Hilton Grand Vacations in Orlando fired an employee deemed responsible for posting a racist image of Willie Taggart, the first black head coach at Florida State University. The man, who has not been identified, superimposed Taggart's face over the body of a black man hanging from a tree. (Cindy Boren)
The spectacular rise and fall of Paul Manafort
THERE'S A BEAR IN THE WOODS:
-- Special counsel Bob Mueller's team of prosecutors accused Paul Manafort of lying to them after pleading guilty and asked that the former Trump campaign chairman be sentenced immediately. Spencer S. Hsu, Rachel Weiner and Devlin Barrett report: "Manafort denied doing so intentionally, but both sides agreed in a court filing that U.S. District Judge Amy Berman Jackson of the District should set sentencing immediately. The apparent collapse of Manafort's cooperation agreement is the latest stunning turnaround in his case, exposing the longtime Republican consultant to at least a decade behind bars after he pleaded guilty in September to charges of cheating the [IRS], violating foreign-lobbying laws and attempting to obstruct justice. The filing also indicated that Mueller's team may have lost its potentially most valuable witness in Manafort, a top campaign official present at discussions at the heart of the special counsel's mission to determine if any Americans conspired with Russia's efforts to sway the U.S. election. Still, prosecutors may know more about Manafort's interactions than he realized, allowing them to catch him in alleged lies."
-- Jerome Corsi, a former associate of Trump ally Roger Stone, rejected a plea deal from Mueller's team — seemingly denying the special counsel another cooperating witness. Rosalind S. Helderman, Carol D. Leonnig and Manuel Roig-Franzia report: "[Corsi said] he would have been forced to say untruthfully that he intentionally lied to investigators. In fact, Corsi said he was merely forgetful in his initial answers to Mueller's team about his interest in the activities of WikiLeaks, which released hacked Democratic emails during the 2016 campaign. His apparent rejection of a plea offer is the latest twist in a months-long effort by Mueller's team to secure the cooperation of the author and conspiracy theorist. … In several interviews Monday, Corsi alleged that Mueller is trying to use him to build a case that a Trump associate coordinated with WikiLeaks. …
"In his sessions with Mueller's team, prosecutors seized on inconsistencies between his statements and emails, Corsi told The Washington Post. He said he first told investigators that he never encouraged anyone to go see [WikiLeaks founder Julian] Assange in the summer of 2016. However, Corsi told The Post, he amended his testimony after Mueller's investigators allowed him to refresh his memory and review his emails, which were housed on a laptop he had provided under a subpoena.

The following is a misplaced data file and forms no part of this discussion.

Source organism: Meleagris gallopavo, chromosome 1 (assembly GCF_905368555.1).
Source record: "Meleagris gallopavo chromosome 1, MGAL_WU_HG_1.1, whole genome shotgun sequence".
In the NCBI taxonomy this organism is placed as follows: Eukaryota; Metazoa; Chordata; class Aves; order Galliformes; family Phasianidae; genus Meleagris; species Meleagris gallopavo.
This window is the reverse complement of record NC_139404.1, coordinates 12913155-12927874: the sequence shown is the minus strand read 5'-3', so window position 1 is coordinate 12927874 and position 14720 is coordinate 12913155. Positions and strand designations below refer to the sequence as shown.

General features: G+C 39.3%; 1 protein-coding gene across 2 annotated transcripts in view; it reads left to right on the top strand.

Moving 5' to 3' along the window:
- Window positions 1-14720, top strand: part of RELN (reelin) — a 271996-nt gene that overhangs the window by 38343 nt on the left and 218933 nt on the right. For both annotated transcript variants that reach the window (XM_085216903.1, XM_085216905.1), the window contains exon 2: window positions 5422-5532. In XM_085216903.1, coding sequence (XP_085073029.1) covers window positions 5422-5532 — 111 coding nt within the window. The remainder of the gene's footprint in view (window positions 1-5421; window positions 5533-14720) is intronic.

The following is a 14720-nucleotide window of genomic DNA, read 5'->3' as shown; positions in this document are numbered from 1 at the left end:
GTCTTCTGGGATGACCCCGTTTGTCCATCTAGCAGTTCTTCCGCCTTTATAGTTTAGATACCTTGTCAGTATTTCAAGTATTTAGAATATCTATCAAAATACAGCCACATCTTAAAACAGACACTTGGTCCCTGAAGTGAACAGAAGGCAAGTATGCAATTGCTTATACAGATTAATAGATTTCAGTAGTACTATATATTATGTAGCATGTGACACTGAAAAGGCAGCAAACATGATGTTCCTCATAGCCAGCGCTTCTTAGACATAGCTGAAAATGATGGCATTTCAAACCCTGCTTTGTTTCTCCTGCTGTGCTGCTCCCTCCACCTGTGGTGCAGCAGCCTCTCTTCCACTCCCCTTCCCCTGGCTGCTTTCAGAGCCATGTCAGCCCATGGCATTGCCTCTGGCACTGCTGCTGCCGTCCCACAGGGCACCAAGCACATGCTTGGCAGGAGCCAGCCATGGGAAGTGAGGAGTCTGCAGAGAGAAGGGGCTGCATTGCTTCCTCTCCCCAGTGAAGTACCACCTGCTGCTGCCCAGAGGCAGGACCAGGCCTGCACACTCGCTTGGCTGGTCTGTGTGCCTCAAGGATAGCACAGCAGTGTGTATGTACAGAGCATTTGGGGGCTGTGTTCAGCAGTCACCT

... Corsi told The Post that after reviewing his emails, he realized that between July 2016 and August 2016 he had offered to go visit Assange in the Ecuadoran embassyif his then-boss, WorldNetDaily editor in chief Joseph Farah, purchased him a plane ticket to London. Corsi said he also forwarded to his friend Ted Malloch an email in which Corsi said Stone urged that someone 'get to Assange' immediately. … Stone confirmed Monday that he emailed Corsi to suggest that Malloch meet with Assange. … Stone said the exchange … supports his claim that he had no advance knowledge of the impending WikiLeaks releases.'Why would I be asking for something I already had?' Stone said."
-- Trump appeared to preemptively attack any report from Mueller's team by going after the special counsel himself. "When Mueller does his final report, will he be covering all of his conflicts of interest in a preamble?" Trump wrote on Twitter, providing no examples. "Will he be putting in statements from hundreds of people closely involved with my campaign who never met, saw or spoke to a Russian during this period?"
-- One of Trump's judicial nominees who has been criticized for his stance on voting rights is teetering on the brink of Senate rejection. Politico's Marianne Levine and Burgess Everett report: "Thomas Farr can lose only one additional Senate vote in his bid to be a District Judge in North Carolina after Sen. Jeff Flake (R-Ariz.) reiterated Monday that he would vote against Farr's nomination if Republican leadership did not bring to a vote legislation to protect [Mueller]. … That leaves Republicans no margin for error in the narrowly divided Senate, since all 49 Democrats are opposed to the nomination. Democrats said privately they believed that Sens. Lisa Murkowski (R-Alaska) or Susan Collins (R-Maine) might be swayed to oppose Farr."